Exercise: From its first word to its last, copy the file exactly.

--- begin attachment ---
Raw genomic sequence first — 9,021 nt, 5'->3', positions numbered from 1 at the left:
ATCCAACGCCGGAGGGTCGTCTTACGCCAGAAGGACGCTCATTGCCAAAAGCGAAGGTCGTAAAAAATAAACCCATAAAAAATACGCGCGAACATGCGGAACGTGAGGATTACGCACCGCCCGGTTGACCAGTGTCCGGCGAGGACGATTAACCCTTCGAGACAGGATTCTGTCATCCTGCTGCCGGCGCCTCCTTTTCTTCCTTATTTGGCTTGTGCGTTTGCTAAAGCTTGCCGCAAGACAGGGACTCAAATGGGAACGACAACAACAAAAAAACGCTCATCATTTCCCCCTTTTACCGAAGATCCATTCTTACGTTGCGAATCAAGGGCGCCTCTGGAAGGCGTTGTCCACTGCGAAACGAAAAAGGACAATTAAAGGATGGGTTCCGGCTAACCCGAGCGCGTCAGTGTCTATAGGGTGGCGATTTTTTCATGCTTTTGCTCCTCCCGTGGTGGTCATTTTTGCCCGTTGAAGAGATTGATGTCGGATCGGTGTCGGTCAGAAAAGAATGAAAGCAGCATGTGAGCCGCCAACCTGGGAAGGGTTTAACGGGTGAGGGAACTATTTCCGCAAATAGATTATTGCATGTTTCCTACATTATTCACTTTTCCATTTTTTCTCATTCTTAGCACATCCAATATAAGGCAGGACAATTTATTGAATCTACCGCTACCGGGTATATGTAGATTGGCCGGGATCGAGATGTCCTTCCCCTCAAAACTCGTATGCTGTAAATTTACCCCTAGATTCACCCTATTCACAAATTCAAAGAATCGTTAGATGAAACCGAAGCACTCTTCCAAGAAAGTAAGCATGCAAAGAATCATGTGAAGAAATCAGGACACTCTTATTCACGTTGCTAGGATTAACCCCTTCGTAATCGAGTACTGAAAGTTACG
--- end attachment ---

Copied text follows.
Raw genomic sequence first — 9,021 nt, 5'->3', positions numbered from 1 at the left:
ATCCAACGCCGGAGGGTCGTCTTACGCCAGAAGGACGCTCATTGCCAAAAGCGAAGGTCGTAAAAAATAAACCCATAAAAAATACGCGCGAACATGCGGAACGTGAGGATTACGCACCGCCCGGTTGACCAGTGTCCGGCGAGGACGATTAACCCTTCGAGACAGGATTCTGTCATCCTGCTGCCGGCGCCTCCTTTTCTTCCTTATTTGGCTTGTGCGTTTGCTAAAGCTTGCCGCAAGACAGGGACTCAAATGGGAACGACAACAACAAAAAAACGCTCATCATTTCCCCCTTTTACCGAAGATCCATTCTTACGTTGCGAATCAAGGGCGCCTCTGGAAGGCGTTGTCCACTGCGAAACGAAAAAGGACAATTAAAGGATGGGTTCCGGCTAACCCGAGCGCGTCAGTGTCTATAGGGTGGCGATTTTTTCATGCTTTTGCTCCTCCCGTGGTGGTCATTTTTGCCCGTTGAAGAGATTGATGTCGGATCGGTGTCGGTCAGAAAAGAATGAAAGCAGCATGTGAGCCGCCAACCTGGGAAGGGTTTAACGGGTGAGGGAACTATTTCCGCAAATAGATTATTGCATGTTTCCTACATTATTCACTTTTCCATTTTTTCTCATTCTTAGCACATCCAATATAAGGCAGGACAATTTATTGAATCTACCGCTACCGGGTATATGTAGATTGGCCGGGATCGAGATGTCCTTCCCCTCAAAACTCGTATGCTGTAAATTTACCCCTAGATTCACCCTATTCACAAATTCAAAGAATCGTTAGATGAAACCGAAGCACTCTTCCAAGAAAGTAAGCATGCAAAGAATCATGTGAAGAAATCAGGACACTCTTATTCACGTTGCTAGGATTAACCCCTTCGTAATCGAGTACTGAAAGTTACG